• In 1884, Reservoir Square was renamed Bryant Park, to honor recently deceased Romantic poet, longtime editor of the New York Evening Post, and civic reformer, William Cullen Bryant (1794-1878). Around this time, the city approved designs for the New York Public Library, submitted by architects John Merven Carrére and Thomas Hastings. The Beaux-Arts building was completed in 1911, with a raised terrace at the rear of the library and two comfort stations at the east end of Bryant Park.
  • Throughout the 1920s, the north half of Bryant Park was closed to the public due to construction of the Interborough Rapid Transit (IRT) subway tunnel along 42nd Street. IRT contractors began work in early 1922, using park space to store equipment and debris until 1927. Reflecting on this decade, the author of a 1936 The New Yorker article remarked that in the past fourteen years “Bryant Park has been closed to the public for half of that time on account they were digging in it . . .” also calling it one of the most “badgered and turned-up lots in the world.”
  • Five years later, in April 1932, the Washington Bicentennial Commission erected a replica of Federal Hall on the east side of the park, just behind the New York Public Library. After the celebration, the hall remained standing and boarded up for several months until it was torn down in April 1933.
  • Shortly after the demolition of the Federal Hall replica, the Architects’ Emergency Committee sponsored a contest to redesign the park. The winning submission came from Queens-based architect Lusby Simpson, and was a classical scheme of a large central lawn, formal pathways, stone balustrades, allées of London Plane trees, and at the west end, an oval plaza containing the Josephine Shaw Lowell Memorial Fountain. When Robert Moses became Parks Commissioner in 1934, the plan was executed with the aid of consulting architect Aymar Embury II and landscape architect Gilmore D. Clarke.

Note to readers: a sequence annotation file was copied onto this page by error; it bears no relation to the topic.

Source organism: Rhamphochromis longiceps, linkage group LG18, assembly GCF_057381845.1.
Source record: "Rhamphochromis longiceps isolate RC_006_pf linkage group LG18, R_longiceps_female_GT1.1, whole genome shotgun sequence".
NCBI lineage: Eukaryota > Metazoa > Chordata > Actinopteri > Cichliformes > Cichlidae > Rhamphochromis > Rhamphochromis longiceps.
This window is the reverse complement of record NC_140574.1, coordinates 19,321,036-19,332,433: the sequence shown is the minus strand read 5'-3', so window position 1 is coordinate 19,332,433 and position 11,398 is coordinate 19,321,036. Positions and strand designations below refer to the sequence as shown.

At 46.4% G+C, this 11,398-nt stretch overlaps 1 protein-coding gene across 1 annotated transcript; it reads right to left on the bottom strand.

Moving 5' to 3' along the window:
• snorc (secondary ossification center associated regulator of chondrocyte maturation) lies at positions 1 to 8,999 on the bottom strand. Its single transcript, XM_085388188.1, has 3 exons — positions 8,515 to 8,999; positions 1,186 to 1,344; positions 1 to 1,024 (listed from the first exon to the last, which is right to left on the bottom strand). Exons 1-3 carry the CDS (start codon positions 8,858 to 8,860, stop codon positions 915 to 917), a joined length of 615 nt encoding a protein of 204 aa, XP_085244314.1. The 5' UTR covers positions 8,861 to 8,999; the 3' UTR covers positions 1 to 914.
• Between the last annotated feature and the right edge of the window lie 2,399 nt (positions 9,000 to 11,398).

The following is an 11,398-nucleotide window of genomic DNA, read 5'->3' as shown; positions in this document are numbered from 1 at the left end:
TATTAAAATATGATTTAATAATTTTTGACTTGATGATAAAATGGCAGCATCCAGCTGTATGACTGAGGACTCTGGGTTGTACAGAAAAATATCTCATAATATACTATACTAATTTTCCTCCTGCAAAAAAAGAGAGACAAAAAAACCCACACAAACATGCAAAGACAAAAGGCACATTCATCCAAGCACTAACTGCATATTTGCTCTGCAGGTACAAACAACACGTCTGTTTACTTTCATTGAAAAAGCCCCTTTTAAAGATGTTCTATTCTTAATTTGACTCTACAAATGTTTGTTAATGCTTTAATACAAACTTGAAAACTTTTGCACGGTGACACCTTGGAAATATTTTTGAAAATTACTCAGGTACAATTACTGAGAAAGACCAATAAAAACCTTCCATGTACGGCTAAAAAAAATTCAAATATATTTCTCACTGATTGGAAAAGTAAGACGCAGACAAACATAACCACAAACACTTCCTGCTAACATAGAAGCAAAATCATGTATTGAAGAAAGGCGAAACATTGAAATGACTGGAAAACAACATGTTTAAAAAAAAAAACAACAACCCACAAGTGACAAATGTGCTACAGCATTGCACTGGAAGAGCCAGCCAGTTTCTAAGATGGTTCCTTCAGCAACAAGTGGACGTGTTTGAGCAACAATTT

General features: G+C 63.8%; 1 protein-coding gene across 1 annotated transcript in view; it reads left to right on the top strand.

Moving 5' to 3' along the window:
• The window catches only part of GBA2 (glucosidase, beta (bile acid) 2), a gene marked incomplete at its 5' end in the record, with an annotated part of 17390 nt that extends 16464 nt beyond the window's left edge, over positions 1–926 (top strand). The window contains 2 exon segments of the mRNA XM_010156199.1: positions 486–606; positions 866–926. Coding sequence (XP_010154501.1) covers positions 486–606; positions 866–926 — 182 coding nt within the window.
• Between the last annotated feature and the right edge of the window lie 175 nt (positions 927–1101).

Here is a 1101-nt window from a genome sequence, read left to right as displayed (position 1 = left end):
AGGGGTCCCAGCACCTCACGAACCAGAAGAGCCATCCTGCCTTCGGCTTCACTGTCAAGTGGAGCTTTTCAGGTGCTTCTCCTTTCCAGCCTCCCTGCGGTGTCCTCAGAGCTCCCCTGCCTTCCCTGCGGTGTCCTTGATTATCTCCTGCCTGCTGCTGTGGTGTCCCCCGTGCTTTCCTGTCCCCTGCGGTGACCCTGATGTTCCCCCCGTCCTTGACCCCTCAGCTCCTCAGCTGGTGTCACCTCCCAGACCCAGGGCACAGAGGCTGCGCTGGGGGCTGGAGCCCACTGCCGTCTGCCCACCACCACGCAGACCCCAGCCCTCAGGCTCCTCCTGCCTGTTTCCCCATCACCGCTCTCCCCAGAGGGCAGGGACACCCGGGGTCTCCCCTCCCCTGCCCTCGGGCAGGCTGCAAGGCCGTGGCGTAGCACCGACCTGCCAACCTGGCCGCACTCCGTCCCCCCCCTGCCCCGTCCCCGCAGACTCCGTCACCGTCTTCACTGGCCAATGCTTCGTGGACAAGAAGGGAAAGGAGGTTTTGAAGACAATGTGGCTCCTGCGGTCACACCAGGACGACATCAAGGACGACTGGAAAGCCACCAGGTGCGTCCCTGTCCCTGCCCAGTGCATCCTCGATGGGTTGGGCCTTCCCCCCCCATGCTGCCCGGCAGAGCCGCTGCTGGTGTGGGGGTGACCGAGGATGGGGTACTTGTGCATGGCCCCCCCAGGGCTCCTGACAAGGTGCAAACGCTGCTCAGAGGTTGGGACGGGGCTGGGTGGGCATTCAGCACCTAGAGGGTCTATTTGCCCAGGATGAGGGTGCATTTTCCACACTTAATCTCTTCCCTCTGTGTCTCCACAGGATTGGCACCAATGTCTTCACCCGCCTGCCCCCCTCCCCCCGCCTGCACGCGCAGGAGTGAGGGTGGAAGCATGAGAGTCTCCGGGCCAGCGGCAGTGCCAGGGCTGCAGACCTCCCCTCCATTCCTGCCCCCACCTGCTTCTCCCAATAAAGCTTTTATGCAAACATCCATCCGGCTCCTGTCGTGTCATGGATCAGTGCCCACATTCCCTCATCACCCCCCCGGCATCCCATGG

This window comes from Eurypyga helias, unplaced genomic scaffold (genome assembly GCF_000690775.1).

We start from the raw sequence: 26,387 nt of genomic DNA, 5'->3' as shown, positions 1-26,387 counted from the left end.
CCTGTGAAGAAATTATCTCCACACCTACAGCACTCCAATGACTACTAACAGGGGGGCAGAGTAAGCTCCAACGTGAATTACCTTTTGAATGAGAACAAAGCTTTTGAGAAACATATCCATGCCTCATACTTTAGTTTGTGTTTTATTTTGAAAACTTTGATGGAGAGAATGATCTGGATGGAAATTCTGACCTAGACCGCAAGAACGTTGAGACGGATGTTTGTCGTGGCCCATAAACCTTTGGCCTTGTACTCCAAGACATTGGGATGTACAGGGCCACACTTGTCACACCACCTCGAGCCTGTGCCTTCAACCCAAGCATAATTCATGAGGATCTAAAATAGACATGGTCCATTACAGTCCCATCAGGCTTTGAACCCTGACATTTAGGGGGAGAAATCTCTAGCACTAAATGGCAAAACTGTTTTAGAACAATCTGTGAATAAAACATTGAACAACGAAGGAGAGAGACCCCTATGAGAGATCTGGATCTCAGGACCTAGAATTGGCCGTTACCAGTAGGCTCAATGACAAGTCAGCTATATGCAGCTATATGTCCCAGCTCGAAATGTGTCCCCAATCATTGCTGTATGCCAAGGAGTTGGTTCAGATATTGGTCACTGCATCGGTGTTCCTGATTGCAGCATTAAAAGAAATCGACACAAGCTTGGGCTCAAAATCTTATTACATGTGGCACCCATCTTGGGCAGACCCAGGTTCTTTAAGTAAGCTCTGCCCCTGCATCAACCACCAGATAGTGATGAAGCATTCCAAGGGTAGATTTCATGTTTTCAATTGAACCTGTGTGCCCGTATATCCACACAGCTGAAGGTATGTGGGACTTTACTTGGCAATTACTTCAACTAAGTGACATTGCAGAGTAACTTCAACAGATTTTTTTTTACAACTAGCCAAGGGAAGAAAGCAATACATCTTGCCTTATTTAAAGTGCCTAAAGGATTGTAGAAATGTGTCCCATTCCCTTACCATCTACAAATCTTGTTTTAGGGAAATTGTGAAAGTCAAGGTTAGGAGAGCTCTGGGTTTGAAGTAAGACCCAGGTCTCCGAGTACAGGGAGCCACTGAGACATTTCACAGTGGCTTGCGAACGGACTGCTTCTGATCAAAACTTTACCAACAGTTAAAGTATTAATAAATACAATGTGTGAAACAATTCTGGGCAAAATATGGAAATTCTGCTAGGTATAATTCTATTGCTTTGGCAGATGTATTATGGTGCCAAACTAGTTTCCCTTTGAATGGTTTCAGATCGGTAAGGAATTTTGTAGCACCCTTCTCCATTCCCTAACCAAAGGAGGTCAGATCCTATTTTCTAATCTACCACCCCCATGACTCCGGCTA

• The park opened to the public on September 14, 1934
  • By 1979, New York seemed to have given up Bryant Park for lost as an urban amenity, as well as an historic site. In 1974, the Landmarks Preservation Commission designated Bryant Park as a Scenic Landmark, calling it “a prime example of a park designed in the French Classical tradition… an urban amenity worthy of our civic pride.” Five years later, however, William H. Whyte wrote in a report solicited by the Rockefeller Brothers Fund: “If you went out and hired the dope dealers, you couldn’t get a more villainous crew to show the urgency of the [present Bryant Park] situation.”
  • By the late 1990s, actual lunchtime head counts on a sunny day would reach the 4,000 range – and the drug traffickers had been gone for a decade. The Rockefeller Brothers created the Bryant Park Restoration Corporation (BPRC).  In 1980, a master plan was created for turning around the park experimenting with a series of efforts to bring people back to the park, while also exploring how to generate revenue.
  • A seven-year push combined supplementary park maintenance, temporary kiosks, and public events ranging from historical park tours to concerts, which reduced crime by 92 percent and doubled the number of annual park visitors.
  • The Bryant Park Corporation (BPC) was founded in 1980 with a charge to reclaim Bryant Park for the people of New York City, with the park reopening in April 1992.
  • The BPC is privately funded.  Working as agent for the City of New York, the BPC provides sanitation, security services, award-winning restrooms, colorful gardens, and seasonal horticultural installations for the park, and maintains a lawn that’s open to the public. The BPC also works with civic-minded corporations and park patrons to offer interesting amenities, free educational programs and free high-level entertainment for people of all ages.